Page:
Stratasys targets fashion sustainability with new Direct-to-Garment 3D printing technology

3D printer manufacturer Stratasys has announced the launch of the new Direct-to-Garment (D2G) feature for its J850 TechStyle fashion 3D printer.

This new offering adds to the company’s range of 3DFashion direct-to-textile technology, and allows clothing manufacturers to 3D print multi-material designs directly onto existing garments such as jeans and jackets. 

Compatible with denim, cotton, polyester, and linen fabrics, D2G allows fashion brands to personalize individual clothing products to meet customer preferences and styles. According to Stratasys, this new offering allows designers to minimize material waste by converting existing clothing items into new, bespoke fashion products. 

“Many brands are limited in how much they can mass produce denim clothing while maintaining a level of personalization that has meaning to the wearer,” explained Stratasys’ Senior Vice President Commercial Solutions, Zehavit Reisin. 

“We are giving brands the opportunity to do something remarkable, to bring more character to their clothing line, while pushing a more sustainable business practice that appeals to multiple audiences across the consumer spectrum.”

The company has partnered with leading designers Karim Rashid, Travis Fitch, and Zlatko Yanakiev to showcase D2G technology through the Urban Tattoo denim collection.  

This showcase seeks to highlight how Stratasys 3D printing can be used to upcycle and revitalize old denim garments for a more sustainable fashion supply chain. The Urban Tattoo collection will be unveiled on April 23 at the Texprocess exhibition in Frankfurt, Germany.     

Stratasys Direct-to-Garment 3D printing process. Image via Stratasys.
Stratasys Direct-to-Garment 3D printing process. Image via Stratasys.

3D printing sustainable fashion  

Launched in 2022, Stratasys’ J850 TechStyle is optimized for the customization of high-end clothing, bags, accessories, and footwear. Boasting a build volume of 460 x 360 x 50mm (on fabrics up to 2m²), the fashion 3D printer can be used with a comprehensive range of Stratasys resins. 

These materials include the company’s Agilus30 for full-color flexible designs and Vero resin. The latter enables the production of transparent designs that feature a soft, silk-like feel. Additionally, Stratasys VeroVivid resin can be used to achieve over 600,000 unique color gradients and a range of hardness levels.     

Stratasys’ newest addition to its 3DFashion portfolio comes in the form of D2G tray kits, which are available in two sizes. This technology allows users to calibrate their J850 3D printer to meet a range of garment sizes, and 3D print full-color designs directly onto existing items of clothing.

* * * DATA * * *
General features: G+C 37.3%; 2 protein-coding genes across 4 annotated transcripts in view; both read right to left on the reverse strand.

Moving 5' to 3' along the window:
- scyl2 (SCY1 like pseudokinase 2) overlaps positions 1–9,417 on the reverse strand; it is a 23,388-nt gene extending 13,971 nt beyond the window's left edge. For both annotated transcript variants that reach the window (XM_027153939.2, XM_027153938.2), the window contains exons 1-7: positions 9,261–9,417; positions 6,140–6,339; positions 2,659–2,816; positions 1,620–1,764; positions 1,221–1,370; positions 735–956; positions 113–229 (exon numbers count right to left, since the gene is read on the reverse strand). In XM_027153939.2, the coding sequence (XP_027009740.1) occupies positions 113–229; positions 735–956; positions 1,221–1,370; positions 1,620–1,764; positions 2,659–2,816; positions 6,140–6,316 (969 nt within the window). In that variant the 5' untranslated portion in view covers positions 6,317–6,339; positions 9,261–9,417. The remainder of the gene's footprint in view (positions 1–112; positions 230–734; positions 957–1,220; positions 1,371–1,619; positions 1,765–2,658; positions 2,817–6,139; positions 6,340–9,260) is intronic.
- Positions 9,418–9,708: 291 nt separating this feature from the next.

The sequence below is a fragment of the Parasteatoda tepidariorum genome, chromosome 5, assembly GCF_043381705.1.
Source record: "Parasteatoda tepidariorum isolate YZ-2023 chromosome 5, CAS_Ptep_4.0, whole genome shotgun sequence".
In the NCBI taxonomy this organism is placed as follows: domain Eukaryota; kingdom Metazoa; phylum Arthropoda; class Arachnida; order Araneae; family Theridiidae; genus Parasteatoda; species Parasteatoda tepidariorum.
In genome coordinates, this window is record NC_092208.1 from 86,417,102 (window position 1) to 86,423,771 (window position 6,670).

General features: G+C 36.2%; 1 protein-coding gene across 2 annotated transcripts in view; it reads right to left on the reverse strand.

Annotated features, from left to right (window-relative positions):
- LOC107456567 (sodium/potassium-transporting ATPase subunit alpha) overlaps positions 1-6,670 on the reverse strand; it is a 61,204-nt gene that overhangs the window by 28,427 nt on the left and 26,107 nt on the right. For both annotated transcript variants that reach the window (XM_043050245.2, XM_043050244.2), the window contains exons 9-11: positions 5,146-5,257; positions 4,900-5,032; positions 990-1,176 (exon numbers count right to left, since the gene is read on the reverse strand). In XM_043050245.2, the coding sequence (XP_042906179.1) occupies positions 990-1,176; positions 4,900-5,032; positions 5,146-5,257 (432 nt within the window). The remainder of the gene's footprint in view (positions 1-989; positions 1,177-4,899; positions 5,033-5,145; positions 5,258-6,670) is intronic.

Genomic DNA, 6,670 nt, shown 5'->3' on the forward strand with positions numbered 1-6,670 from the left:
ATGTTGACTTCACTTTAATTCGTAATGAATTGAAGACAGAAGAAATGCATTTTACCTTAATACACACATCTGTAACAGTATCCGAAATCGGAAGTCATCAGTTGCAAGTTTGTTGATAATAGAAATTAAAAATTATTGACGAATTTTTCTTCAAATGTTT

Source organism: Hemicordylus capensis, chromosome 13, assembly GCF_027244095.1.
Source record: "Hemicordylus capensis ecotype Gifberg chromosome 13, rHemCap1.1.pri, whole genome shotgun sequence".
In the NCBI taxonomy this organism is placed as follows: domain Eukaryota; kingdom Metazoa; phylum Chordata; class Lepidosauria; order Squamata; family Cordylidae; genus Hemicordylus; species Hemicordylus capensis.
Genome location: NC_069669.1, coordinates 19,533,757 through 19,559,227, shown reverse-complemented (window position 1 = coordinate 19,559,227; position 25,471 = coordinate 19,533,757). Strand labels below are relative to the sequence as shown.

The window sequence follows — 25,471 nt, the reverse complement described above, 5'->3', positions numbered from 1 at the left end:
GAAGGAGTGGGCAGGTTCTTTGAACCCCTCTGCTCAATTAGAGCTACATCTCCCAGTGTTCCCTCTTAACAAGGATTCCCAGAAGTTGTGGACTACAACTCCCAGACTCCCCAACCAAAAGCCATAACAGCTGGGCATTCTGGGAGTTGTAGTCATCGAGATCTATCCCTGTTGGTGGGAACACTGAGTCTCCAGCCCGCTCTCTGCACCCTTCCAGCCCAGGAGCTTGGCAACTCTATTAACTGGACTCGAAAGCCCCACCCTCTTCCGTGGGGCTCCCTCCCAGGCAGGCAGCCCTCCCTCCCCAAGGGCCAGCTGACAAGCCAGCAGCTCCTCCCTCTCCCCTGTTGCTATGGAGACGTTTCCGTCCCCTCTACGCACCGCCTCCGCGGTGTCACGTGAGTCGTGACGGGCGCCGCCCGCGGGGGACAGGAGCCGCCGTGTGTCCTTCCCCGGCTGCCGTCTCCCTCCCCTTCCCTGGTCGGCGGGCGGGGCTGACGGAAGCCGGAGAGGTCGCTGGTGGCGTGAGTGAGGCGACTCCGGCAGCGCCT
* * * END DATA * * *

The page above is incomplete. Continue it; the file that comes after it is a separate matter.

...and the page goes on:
D2G seeks to increase the sustainability of the fashion industry, allowing clothing manufacturers to save material by upcycling old garments with unique 3D printed designs.

This aligns with Stratasys’ goal of achieving Mindful Manufacturing by promoting more sustainable and environmentally friendly practices. The company points to a recent study by the Additive Manufacturer Green Trade Association (AMGTA) as highlighting the environmental benefits of its fashion 3D printing technology. 

According to the report, the Stratasys J850 TechStyle enabled a 24.8% reduction in CO2e emissions and a 48% reduction in stock material when producing a 3D logo for luxury footwear. What’s more, additive manufacturing requires 64% less electricity than the conventional injection molding and thermal bonding manufacturing process. 

Fashion design 3D printed onto jeans Stratasys' Direct-to-Garment technology. Photo via Stratasys
Fashion design 3D printed onto jeans Stratasys’ Direct-to-Garment technology. Photo via Stratasys

The fashion industry adopts 3D printing 

The fashion sector is witnessing increasing adoption of 3D printing, with luxury designers recognizing its benefits for the production of bespoke fashion accessories.

Earlier this year, Israeli 3D printer manufacturer XJet collaborated with high-end fashion firm  XOLUTIONS to address rising demand for stainless steel fashion accessories with 3D printing. 

This partnership has seen XOLUTIONS acquire an XJet Carmel 1400M metal 3D printer. The system is being used to expand research and development into the use of metal 3D printing in the luxury sector, including for the production of jewelry. Employing XJet’s NanoParticle Jetting technology, the Carmel 1400M provides the high resolution and surface smoothness that is essential for high-end fashion products. 

Elsewhere, 3D printing company Chromatic 3D Materials and Dutch fashion designer Anouk Wipprecht partnered to create a 3D printed dress featuring responsive LED lights. The garment, which was displayed at Formnext 2023, represented an early example of electronics being integrated directly into 3D printed elastomers.     

The dress was 3D printed from Chromatic’s ChromaFlow 70 heat resistance material, which can stretch more than four times its length without breaking. This flexibility makes it well suited to the fashion industry, and the production of garments ranging from swimwear to leisure apparel.    

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Featured image shows Stratasys’ Direct-to-Garment (D2G) 3D printing process. Image via Stratasys.

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